The government had grasped the reality of the situation: thousands of people ailing from conflict meant that half of Britain’s workforce was out of commission, and in turn the economy had no labour force to continue growth in the country. Before the nationalised health system, patients were generally required to pay for their health care.
So what does the Health and Social Care Bill 2010 – 2012 entail for UK citizens now? Well, for a start, groups of local GPs and other clinicians will plan and buy most of the health care for the people in their area, known as ‘commissioning.’ It will be Clinical commissioning groups (CCGs) that will be in charge of budgets for their area.
The new arrangements will be very different and mean that GP groups are in charge. And strategic health authorities will be abolished by April 2013 and primary care trusts (PCTs) will formally hand over their commissioning responsibilities to GPs by April 2013. All NHS hospital trusts will become foundation trusts, in which NHS hospitals that are run as independent, public benefit corporations, and controlled locally.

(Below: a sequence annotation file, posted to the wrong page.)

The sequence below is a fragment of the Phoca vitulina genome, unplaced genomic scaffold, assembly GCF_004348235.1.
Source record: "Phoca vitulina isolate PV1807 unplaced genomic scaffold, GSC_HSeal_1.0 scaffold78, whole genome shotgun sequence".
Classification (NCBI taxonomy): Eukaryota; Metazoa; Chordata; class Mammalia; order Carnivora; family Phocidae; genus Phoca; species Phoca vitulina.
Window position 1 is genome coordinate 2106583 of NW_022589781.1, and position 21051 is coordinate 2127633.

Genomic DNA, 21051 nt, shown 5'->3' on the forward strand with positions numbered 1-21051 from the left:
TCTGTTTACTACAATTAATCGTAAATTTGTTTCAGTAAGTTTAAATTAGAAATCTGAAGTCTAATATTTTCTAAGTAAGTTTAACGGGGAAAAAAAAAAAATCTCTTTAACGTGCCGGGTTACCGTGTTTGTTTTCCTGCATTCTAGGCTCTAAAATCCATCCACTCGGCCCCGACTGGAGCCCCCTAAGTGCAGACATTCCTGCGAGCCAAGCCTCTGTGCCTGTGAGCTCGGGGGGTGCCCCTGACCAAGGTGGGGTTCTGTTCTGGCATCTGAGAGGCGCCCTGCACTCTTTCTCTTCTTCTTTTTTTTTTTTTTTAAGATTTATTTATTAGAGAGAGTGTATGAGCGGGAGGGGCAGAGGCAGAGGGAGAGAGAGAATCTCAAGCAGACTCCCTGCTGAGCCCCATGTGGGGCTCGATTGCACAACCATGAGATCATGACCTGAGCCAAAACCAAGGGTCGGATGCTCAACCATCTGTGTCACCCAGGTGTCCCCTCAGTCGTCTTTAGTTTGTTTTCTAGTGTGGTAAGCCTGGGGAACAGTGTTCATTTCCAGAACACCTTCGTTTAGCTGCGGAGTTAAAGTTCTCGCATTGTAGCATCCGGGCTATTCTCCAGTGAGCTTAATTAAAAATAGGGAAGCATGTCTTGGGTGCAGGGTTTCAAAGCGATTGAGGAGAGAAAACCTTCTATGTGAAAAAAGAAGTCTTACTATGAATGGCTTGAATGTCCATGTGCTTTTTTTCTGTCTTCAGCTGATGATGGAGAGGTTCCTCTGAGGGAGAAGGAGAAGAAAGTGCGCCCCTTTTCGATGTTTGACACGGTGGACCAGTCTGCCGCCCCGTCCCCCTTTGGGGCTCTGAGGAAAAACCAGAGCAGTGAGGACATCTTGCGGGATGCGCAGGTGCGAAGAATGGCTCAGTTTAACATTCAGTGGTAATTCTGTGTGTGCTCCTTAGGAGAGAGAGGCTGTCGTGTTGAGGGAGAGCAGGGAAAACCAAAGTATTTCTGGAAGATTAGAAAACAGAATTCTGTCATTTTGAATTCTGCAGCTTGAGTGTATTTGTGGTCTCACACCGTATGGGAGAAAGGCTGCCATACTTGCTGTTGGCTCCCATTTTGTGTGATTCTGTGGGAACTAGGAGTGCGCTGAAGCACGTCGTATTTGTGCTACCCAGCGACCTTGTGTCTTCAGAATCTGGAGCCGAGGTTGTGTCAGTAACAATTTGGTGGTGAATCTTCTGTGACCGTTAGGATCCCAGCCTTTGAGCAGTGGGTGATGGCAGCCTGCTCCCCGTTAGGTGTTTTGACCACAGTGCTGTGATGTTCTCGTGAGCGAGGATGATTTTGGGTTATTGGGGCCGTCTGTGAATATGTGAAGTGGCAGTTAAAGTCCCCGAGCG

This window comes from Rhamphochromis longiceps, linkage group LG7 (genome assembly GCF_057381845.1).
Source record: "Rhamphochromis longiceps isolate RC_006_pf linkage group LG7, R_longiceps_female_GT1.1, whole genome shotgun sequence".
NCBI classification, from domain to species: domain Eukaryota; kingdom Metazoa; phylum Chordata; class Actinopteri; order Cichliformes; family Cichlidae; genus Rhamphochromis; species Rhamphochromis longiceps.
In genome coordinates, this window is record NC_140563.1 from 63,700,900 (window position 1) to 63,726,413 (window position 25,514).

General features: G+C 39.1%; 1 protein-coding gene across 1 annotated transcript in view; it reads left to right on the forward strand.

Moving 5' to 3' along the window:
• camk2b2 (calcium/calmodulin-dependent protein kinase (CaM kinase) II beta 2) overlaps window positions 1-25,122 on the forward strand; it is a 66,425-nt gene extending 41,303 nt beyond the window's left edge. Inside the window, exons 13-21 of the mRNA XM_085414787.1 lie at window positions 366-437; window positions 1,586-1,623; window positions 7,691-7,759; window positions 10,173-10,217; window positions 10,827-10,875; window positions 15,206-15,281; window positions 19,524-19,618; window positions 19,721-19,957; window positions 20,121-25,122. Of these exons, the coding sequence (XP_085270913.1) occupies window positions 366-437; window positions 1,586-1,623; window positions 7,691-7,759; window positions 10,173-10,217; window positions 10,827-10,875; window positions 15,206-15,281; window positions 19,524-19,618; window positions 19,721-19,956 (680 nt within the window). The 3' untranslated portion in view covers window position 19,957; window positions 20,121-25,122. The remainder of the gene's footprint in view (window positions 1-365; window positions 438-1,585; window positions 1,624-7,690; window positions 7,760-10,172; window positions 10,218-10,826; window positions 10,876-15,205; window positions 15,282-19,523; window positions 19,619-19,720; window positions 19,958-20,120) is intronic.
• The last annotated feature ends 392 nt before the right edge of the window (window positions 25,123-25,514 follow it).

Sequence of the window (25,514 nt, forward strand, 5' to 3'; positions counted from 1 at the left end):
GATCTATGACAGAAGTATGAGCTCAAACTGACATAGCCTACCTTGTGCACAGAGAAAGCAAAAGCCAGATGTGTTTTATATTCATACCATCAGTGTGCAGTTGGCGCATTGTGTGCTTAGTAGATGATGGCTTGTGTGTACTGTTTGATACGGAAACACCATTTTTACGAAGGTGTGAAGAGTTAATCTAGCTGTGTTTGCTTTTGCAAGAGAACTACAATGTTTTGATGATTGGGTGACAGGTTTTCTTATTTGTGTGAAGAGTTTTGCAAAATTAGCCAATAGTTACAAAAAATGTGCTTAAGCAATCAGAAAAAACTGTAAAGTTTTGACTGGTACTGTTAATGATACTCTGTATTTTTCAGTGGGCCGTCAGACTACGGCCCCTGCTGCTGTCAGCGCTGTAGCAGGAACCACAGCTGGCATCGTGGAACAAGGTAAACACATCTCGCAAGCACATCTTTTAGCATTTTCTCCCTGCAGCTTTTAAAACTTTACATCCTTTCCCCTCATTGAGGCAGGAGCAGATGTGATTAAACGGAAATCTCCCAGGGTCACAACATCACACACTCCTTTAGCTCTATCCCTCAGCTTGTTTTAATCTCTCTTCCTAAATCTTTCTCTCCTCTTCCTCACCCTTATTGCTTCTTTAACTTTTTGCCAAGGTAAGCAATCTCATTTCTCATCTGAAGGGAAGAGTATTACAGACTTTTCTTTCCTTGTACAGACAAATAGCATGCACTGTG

Essentially, the government’s move will lead to the abolition of all 10 strategic health authorities and the 152 management bodies/ primary care trusts. The new structure will be held accountable by an independent NHS board which would be free from political interference, the government said. Meanwhile, responsibility for public health will be passed to local authorities. Hospitals are to be moved out of the NHS to create a “vibrant” industry of social enterprises under the proposals.
And that’s the key issue. The repercussions of changing healthcare into another ‘industry,’ is that the NHS will no longer be a national service, but a local business, with the quality of care being at jeopardy as it runs as another entrepreneurial venture. The ‘welfare state’ ideology has been demolished into a capitalist dream and the only welfare considered will be private patients with insurance companies lining their pockets.